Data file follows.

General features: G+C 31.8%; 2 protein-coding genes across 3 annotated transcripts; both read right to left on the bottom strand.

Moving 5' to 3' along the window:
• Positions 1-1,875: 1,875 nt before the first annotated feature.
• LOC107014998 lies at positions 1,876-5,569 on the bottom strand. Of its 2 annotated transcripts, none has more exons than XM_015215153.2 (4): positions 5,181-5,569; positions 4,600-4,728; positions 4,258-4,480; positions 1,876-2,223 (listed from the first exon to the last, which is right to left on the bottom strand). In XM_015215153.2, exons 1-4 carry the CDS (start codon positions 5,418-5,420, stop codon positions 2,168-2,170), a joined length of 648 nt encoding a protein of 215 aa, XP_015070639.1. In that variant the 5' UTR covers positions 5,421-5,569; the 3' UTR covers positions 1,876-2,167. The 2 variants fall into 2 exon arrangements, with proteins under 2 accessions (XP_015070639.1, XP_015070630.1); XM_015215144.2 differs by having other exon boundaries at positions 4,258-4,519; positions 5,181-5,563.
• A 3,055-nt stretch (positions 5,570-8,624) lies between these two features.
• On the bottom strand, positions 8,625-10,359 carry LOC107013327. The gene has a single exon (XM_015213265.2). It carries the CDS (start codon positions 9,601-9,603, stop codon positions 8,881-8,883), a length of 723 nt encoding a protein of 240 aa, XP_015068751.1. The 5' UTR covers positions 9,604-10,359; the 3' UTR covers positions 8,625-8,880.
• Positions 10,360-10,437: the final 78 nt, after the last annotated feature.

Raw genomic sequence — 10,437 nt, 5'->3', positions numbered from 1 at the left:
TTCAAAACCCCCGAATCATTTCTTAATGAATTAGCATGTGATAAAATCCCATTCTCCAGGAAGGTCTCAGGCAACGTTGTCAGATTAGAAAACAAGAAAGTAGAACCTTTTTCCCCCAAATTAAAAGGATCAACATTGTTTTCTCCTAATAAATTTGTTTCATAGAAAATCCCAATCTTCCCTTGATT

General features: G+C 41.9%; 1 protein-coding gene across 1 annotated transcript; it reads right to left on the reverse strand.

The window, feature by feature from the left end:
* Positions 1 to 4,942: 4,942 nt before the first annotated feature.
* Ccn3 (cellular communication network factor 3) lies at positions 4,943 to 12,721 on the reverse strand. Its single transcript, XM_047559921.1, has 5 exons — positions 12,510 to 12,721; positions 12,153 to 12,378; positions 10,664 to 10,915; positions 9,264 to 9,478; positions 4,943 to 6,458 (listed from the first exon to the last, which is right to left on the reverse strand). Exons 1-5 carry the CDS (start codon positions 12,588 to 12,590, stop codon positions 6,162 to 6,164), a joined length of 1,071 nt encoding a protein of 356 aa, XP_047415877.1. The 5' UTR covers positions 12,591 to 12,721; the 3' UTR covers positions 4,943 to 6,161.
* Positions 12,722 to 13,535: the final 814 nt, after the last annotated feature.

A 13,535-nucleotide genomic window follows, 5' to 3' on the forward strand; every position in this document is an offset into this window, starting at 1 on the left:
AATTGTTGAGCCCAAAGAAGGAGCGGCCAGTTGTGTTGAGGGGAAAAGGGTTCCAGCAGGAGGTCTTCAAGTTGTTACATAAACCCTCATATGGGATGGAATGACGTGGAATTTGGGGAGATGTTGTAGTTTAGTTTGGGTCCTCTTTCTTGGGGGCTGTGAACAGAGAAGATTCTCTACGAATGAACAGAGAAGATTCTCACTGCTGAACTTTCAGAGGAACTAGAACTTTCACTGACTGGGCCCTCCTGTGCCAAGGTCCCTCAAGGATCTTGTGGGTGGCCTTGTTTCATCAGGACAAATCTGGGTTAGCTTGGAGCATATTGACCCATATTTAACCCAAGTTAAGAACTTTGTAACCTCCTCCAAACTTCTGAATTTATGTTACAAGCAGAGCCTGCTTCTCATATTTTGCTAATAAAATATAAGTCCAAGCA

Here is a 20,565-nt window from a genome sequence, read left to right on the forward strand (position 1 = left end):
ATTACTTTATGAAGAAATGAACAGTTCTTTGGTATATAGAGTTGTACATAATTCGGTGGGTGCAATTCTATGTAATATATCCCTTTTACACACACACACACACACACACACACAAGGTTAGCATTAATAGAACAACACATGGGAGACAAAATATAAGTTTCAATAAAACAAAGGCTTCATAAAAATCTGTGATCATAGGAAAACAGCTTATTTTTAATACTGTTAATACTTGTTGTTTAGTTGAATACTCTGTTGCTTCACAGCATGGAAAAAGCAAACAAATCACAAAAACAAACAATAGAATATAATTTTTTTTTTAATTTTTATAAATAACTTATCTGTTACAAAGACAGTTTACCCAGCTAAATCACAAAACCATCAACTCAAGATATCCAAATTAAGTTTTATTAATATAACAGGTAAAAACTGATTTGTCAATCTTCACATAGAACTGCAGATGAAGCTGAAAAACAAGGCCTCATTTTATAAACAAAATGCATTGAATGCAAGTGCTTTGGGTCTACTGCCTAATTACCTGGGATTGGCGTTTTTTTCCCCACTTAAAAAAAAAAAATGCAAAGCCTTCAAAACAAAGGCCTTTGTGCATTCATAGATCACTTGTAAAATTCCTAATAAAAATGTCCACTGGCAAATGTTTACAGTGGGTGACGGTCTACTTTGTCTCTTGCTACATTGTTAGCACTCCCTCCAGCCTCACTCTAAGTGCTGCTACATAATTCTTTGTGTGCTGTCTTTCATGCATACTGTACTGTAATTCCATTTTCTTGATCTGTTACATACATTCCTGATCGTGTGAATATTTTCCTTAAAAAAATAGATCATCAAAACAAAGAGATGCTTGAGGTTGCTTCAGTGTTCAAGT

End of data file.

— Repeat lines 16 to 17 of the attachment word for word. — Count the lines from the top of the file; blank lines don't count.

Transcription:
AATTGTTGAGCCCAAAGAAGGAGCGGCCAGTTGTGTTGAGGGGAAAAGGGTTCCAGCAGGAGGTCTTCAAGTTGTTACATAAACCCTCATATGGGATGGAATGACGTGGAATTTGGGGAGATGTTGTAGTTTAGTTTGGGTCCTCTTTCTTGGGGGCTGTGAACAGAGAAGATTCTCTACGAATGAACAGAGAAGATTCTCACTGCTGAACTTTCAGAGGAACTAGAACTTTCACTGACTGGGCCCTCCTGTGCCAAGGTCCCTCAAGGATCTTGTGGGTGGCCTTGTTTCATCAGGACAAATCTGGGTTAGCTTGGAGCATATTGACCCATATTTAACCCAAGTTAAGAACTTTGTAACCTCCTCCAAACTTCTGAATTTATGTTACAAGCAGAGCCTGCTTCTCATATTTTGCTAATAAAATATAAGTCCAAGCA

Here is a 20,565-nt window from a genome sequence, read left to right on the forward strand (position 1 = left end):